The Large Simple Study

This is a recently recognized alternative to stratification, pioneered by Peto. Large numbers of unselected patients are subjected to a single randomization. If enough patients are recruited, and if the randomization is truly unbiased, then the large sample sizes will allow all the potentially interacting variables (concomitant drugs, concomitant diseases, demographic variables, etc.) to balance out between the treatment groups.

The 'simple' part of this approach is that, in fundamental terms, the case report form can be very short. There is no need to collect lots of information about the patient's clinical condition because there is no use for these data. Trials of cardiovascular drugs, on an almost epidemi-ological scale, have been the most significant examples of this alternative approach. Literally tens of thousands of patients have been recruited under these protocols with case report forms having fewer than 10 pages for each patient. Dr Robert Temple (1997; Director of the Office of Drug Evaluation I, at FDA) has commented that it may even be possible to conduct large simple studies in treatment investigative new drug application (IND) situations, thus permitting the generation of efficacy data outside of orthodox 'Phase III' clinical trial programs. However, in this case the end-point would have to be just as simple, e.g. survival or death of the patient, during a documented period of observation; Kaplan-Meier analysis and other epidemiological approaches may also be applied to such databases.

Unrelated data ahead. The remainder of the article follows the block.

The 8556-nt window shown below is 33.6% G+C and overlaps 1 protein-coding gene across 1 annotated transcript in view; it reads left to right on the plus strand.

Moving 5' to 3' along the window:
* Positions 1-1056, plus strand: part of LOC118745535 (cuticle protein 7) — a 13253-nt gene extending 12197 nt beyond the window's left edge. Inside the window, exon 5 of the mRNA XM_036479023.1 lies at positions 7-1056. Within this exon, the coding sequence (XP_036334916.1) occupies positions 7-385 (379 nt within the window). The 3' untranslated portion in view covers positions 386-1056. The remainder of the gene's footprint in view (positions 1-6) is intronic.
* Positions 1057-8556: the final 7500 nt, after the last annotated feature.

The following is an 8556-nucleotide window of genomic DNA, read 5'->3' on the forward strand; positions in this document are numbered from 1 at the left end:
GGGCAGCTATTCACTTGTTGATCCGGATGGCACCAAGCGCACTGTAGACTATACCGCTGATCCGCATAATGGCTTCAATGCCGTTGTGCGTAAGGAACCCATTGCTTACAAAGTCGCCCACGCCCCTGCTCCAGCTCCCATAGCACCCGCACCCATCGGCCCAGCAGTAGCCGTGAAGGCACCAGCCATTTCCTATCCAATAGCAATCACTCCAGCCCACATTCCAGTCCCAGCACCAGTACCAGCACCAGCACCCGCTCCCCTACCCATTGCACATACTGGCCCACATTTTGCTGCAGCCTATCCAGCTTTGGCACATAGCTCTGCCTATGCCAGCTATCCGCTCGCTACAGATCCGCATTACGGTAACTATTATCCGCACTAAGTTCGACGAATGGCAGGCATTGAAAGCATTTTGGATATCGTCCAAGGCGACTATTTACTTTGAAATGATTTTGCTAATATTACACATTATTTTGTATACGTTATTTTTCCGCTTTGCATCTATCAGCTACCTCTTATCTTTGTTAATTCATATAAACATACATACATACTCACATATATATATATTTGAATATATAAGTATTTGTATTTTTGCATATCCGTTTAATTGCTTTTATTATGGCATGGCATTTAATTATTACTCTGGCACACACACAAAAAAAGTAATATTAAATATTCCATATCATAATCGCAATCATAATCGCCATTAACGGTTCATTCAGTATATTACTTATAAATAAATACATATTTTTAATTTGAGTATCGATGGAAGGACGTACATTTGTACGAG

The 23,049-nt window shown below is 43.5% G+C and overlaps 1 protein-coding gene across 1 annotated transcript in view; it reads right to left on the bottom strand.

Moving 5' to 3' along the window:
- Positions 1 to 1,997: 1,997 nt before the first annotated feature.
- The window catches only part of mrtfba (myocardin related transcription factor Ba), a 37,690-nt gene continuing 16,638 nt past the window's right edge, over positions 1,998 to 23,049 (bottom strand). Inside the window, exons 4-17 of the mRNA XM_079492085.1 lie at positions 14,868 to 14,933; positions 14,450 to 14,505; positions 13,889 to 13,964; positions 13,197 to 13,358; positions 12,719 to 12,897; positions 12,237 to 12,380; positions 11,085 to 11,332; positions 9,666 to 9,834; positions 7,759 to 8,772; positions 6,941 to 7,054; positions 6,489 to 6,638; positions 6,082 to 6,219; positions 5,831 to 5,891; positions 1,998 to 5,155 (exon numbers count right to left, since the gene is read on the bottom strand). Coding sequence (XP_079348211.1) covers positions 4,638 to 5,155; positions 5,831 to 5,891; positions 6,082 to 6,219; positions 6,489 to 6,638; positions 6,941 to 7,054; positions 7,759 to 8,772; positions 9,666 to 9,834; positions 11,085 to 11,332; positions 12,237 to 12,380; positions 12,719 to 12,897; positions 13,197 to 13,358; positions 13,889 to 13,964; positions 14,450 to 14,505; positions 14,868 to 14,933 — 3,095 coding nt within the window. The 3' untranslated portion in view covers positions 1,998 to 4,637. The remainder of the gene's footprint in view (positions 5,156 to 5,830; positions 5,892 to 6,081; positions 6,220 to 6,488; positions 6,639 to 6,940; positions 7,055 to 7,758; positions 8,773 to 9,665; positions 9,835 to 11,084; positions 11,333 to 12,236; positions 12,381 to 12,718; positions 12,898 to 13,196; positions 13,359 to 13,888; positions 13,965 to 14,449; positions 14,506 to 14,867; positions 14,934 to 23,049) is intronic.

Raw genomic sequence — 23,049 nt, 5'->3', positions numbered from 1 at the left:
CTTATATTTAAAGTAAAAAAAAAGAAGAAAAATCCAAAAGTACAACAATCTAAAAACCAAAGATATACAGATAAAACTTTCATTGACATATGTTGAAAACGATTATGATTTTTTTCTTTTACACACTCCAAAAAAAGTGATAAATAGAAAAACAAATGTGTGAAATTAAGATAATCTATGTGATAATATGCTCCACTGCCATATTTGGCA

Whilst the conditions under which large simple trials can provide efficacy data are fairly well worked out, it is important to consider whether (or which) tolerability issues can be precisely addressed in this way. If a tolerability factor (adverse event) relates to the efficacy variable of interest (e.g. a fatal adverse event in a patient survival study), then a simple case report form may provide relevant information. However, if the adverse event type is rare or unanticipated (e.g. the test drug causes unanticipated, significant anemia in 0.1% of patients, and the protocol and case report form do not collect hemoglobin values before and after treatment), then it is very likely that the adverse event will be missed. Large simple studies can thus create undue confidence in product tolerability ('thousands of patients were exposed to the agent during clinical trials').

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